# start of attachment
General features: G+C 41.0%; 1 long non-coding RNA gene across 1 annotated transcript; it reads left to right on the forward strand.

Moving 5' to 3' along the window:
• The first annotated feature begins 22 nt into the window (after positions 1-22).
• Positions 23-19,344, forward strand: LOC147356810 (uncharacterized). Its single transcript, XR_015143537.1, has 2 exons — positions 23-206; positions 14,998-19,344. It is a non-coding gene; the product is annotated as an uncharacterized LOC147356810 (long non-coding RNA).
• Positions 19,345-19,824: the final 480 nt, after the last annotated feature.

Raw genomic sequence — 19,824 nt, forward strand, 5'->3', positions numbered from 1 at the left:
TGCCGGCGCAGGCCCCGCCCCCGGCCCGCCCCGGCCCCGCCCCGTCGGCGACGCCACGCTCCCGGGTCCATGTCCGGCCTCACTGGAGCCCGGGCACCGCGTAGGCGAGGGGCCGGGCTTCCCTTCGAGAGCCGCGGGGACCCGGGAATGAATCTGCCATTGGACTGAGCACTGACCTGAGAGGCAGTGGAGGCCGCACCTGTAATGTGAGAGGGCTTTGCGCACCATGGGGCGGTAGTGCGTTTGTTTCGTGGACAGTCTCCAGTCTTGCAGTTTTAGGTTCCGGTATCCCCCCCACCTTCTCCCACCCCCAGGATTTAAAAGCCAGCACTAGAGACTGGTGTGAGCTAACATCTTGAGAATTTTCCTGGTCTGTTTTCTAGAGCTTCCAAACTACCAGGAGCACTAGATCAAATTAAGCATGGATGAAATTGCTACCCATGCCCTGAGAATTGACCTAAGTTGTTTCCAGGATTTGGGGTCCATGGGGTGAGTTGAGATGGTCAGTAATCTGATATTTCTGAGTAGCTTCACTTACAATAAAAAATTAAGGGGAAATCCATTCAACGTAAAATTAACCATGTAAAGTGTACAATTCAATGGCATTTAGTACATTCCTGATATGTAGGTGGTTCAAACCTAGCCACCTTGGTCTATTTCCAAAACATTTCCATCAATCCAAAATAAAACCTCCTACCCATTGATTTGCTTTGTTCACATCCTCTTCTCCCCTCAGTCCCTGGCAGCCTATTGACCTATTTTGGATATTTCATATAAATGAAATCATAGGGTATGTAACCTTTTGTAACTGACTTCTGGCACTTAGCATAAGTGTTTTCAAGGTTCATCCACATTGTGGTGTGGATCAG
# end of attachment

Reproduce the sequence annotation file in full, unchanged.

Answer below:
General features: G+C 41.0%; 1 long non-coding RNA gene across 1 annotated transcript; it reads left to right on the forward strand.

Moving 5' to 3' along the window:
• The first annotated feature begins 22 nt into the window (after positions 1-22).
• Positions 23-19,344, forward strand: LOC147356810 (uncharacterized). Its single transcript, XR_015143537.1, has 2 exons — positions 23-206; positions 14,998-19,344. It is a non-coding gene; the product is annotated as an uncharacterized LOC147356810 (long non-coding RNA).
• Positions 19,345-19,824: the final 480 nt, after the last annotated feature.

Raw genomic sequence — 19,824 nt, forward strand, 5'->3', positions numbered from 1 at the left:
TGCCGGCGCAGGCCCCGCCCCCGGCCCGCCCCGGCCCCGCCCCGTCGGCGACGCCACGCTCCCGGGTCCATGTCCGGCCTCACTGGAGCCCGGGCACCGCGTAGGCGAGGGGCCGGGCTTCCCTTCGAGAGCCGCGGGGACCCGGGAATGAATCTGCCATTGGACTGAGCACTGACCTGAGAGGCAGTGGAGGCCGCACCTGTAATGTGAGAGGGCTTTGCGCACCATGGGGCGGTAGTGCGTTTGTTTCGTGGACAGTCTCCAGTCTTGCAGTTTTAGGTTCCGGTATCCCCCCCACCTTCTCCCACCCCCAGGATTTAAAAGCCAGCACTAGAGACTGGTGTGAGCTAACATCTTGAGAATTTTCCTGGTCTGTTTTCTAGAGCTTCCAAACTACCAGGAGCACTAGATCAAATTAAGCATGGATGAAATTGCTACCCATGCCCTGAGAATTGACCTAAGTTGTTTCCAGGATTTGGGGTCCATGGGGTGAGTTGAGATGGTCAGTAATCTGATATTTCTGAGTAGCTTCACTTACAATAAAAAATTAAGGGGAAATCCATTCAACGTAAAATTAACCATGTAAAGTGTACAATTCAATGGCATTTAGTACATTCCTGATATGTAGGTGGTTCAAACCTAGCCACCTTGGTCTATTTCCAAAACATTTCCATCAATCCAAAATAAAACCTCCTACCCATTGATTTGCTTTGTTCACATCCTCTTCTCCCCTCAGTCCCTGGCAGCCTATTGACCTATTTTGGATATTTCATATAAATGAAATCATAGGGTATGTAACCTTTTGTAACTGACTTCTGGCACTTAGCATAAGTGTTTTCAAGGTTCATCCACATTGTGGTGTGGATCAG